{ Tomas Gil }

TypeScript and the developer self control problem


In the paper “An economic theory of self control” nobel prize of economics Richard Thaler attempted to explain why sometimes individuals would impose constraints in their future behavior, like retirement plans, diets or smoke quitting treatments. He came up with a “two-self” model, which basically said every individual has a self-planner and a self-doer. Some individual decisions are the result of the interaction between the planner and the doer. The planner knows what is best in the long term, but it has to deal with the doer, which only thinks about what is best in the very short term. To avoid the doer deviating from the long term plan the planner limits the set of choices the doer has available at any given time.

As a former economist, when I first read about Typescript the planner-doer model was one of the first things that came up to my mind. We can think about Typescript as a set of tools the planner-coder can use to limit what the doer-coder can do.

Typescript and the constraints to the doer-coder

As we said, we can see Typescript as a way to define constraints to the doer-coder in order to make a better code. To make this possible Typescript makes available to us something called “types”. With “types” we can limit basically two things:

  • the types of parameters a function or a variable can get
  • and the values a function can return

This is why we say Typescript is statically typed as opposed to javascript, which is dynamically typed. The first one implies types are checked at compile time, while the second implies types are checked at runtime. With Javascript we will run into type errors at runtime, but with typescript at compile time, which probably is safer. In other words, to find type errors in javascript we need to execute the program and with typescript we dont. This makes a better developer experience and easier to catch bugs.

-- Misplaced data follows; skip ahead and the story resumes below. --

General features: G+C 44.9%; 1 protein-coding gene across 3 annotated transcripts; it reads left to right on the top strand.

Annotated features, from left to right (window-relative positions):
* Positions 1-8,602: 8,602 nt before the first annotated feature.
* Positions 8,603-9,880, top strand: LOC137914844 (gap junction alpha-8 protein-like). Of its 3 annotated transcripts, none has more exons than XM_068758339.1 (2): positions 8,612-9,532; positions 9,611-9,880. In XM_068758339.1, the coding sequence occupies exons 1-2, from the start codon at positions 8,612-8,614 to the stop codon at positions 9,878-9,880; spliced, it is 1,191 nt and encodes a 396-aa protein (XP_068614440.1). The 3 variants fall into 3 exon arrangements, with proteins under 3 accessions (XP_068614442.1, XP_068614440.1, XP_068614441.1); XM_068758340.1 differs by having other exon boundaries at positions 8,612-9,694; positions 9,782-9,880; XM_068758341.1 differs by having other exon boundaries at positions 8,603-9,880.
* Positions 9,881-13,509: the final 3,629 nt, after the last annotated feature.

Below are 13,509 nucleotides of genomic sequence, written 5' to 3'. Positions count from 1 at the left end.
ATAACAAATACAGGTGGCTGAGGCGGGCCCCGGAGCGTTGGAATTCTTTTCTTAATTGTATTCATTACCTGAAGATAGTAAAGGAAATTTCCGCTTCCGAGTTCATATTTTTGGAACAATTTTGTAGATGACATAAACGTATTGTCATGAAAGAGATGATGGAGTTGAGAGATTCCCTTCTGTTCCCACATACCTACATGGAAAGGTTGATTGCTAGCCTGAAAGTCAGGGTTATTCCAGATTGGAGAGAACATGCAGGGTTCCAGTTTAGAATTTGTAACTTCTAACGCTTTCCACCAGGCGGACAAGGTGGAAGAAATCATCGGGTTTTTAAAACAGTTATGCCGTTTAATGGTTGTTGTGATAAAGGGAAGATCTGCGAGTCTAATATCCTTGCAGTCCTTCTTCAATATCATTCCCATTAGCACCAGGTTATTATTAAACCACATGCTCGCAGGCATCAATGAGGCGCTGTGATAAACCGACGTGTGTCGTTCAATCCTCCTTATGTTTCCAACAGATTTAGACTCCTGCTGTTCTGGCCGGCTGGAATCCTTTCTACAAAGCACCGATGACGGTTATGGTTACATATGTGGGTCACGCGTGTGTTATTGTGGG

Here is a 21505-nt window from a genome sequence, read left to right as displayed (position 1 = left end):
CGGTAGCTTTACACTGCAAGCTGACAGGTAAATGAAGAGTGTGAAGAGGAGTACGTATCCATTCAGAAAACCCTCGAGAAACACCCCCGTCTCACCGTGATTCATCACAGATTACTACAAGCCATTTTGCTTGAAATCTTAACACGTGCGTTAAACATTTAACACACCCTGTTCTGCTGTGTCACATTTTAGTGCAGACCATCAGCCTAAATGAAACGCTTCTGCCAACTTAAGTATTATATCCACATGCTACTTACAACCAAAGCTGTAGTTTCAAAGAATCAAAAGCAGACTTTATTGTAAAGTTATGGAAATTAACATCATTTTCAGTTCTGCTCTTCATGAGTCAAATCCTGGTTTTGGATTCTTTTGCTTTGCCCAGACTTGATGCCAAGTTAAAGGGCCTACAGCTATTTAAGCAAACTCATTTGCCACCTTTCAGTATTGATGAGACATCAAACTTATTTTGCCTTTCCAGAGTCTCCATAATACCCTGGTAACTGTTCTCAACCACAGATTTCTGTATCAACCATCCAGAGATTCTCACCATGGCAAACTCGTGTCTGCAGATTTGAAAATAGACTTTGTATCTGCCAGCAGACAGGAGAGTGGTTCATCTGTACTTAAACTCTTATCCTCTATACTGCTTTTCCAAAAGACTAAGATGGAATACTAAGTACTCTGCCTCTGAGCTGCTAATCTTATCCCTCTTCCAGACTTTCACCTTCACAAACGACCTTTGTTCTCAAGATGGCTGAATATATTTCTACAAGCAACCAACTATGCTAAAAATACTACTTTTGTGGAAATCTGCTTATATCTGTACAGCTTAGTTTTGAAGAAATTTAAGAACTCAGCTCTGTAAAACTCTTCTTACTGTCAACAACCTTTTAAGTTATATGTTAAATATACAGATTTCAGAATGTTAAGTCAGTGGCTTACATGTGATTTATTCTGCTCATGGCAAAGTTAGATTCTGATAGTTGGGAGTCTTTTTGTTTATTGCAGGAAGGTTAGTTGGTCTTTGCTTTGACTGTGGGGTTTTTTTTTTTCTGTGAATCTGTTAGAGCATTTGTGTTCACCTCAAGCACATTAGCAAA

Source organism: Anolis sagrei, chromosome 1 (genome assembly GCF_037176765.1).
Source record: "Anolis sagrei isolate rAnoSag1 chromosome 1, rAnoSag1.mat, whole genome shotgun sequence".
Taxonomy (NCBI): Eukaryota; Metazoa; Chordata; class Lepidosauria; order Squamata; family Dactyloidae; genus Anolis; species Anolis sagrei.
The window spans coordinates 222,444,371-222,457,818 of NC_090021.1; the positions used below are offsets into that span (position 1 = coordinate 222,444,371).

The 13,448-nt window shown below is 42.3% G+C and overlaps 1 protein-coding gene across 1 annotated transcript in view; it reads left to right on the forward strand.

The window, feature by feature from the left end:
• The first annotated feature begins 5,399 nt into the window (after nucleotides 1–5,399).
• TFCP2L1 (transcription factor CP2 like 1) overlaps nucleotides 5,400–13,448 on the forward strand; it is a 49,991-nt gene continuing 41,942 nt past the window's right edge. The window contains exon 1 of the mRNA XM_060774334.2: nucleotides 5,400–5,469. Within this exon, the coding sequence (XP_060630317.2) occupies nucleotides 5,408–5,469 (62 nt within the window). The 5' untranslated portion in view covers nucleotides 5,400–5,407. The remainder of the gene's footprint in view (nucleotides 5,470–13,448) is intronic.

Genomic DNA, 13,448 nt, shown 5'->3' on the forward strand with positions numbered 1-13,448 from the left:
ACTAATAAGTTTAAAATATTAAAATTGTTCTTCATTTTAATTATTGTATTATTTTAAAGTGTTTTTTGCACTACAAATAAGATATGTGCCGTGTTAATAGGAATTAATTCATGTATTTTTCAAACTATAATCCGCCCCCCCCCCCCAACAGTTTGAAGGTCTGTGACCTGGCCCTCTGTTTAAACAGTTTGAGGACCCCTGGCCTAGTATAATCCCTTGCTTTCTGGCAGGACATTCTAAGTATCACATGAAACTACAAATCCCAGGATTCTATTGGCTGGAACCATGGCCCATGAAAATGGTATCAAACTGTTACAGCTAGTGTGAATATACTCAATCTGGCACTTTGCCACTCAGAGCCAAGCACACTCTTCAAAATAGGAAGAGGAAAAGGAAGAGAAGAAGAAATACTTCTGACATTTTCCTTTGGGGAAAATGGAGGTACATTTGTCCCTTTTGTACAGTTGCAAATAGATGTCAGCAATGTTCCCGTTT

Defining constraints

Types are the language we use to write the constraints for the doer-coder. Typescript gives us a set of core types, but also allows us to use other tools in order to be able to write these rules in the most precise way possible. The most important core types are:

  • String
  • Number
  • Boolean
  • Object
  • Array
  • any

One important thing to mention is that when we use the type “any” we are telling TypeScript the value can have any type. Basically, the result of using any is that types are going to be checked at runtime only, like in javascript.

The following example is the same as saying “function A must receive only two arguments, input1 and input2, and the first one needs to be a string and the second one two. Moreover, the result must be a number”

function add(input1: number, input2: number): number {
  return input1 + input2

Get proficient writing constraints

As we said, Typescript gives us a broad range of tools to write constraints. Lets see the most important with examples:

Literal types

Literal types useful when we want to specify a value can only take a set of exact values. For example, resultConversion can only take the exact values of “as-number” or “as-text” | "as-number"

function addNumbers(input1: number, input2: number, resultConvertion: 'as-text' | 'as-number') {
  if (resultConvertion === 'as-number') {
    return input1 + input2
  if (resultConvertion === 'as-text') {
    return (input1 + input2).toString()

Type aliases and interfaces

TypeScript gives us ways of adding layers of abstraction to the typing of functions and variables. With them we can better resemble in the code the relations between the different real world entities we are working on. Lets take, for example, the PostPage component of this blog.

This post page receives as props an object of type Post, which is defined this way:

import React from 'react'
import { PostType } from 'src/types/post'
import PageWithLayoutType from 'src/types/pageWithLayout'
import { getPostBySlug, getAllPosts } from 'src/lib/posts'

import PostBody from 'src/domain/post/postBody'
import Layout from 'src/components/layout/postlayout'

type PostPageProps = {
  post: PostType

const PostPage: React.FC<PostPageProps> = ({ post }) => {
  return (
      <PostBody source={post.content} />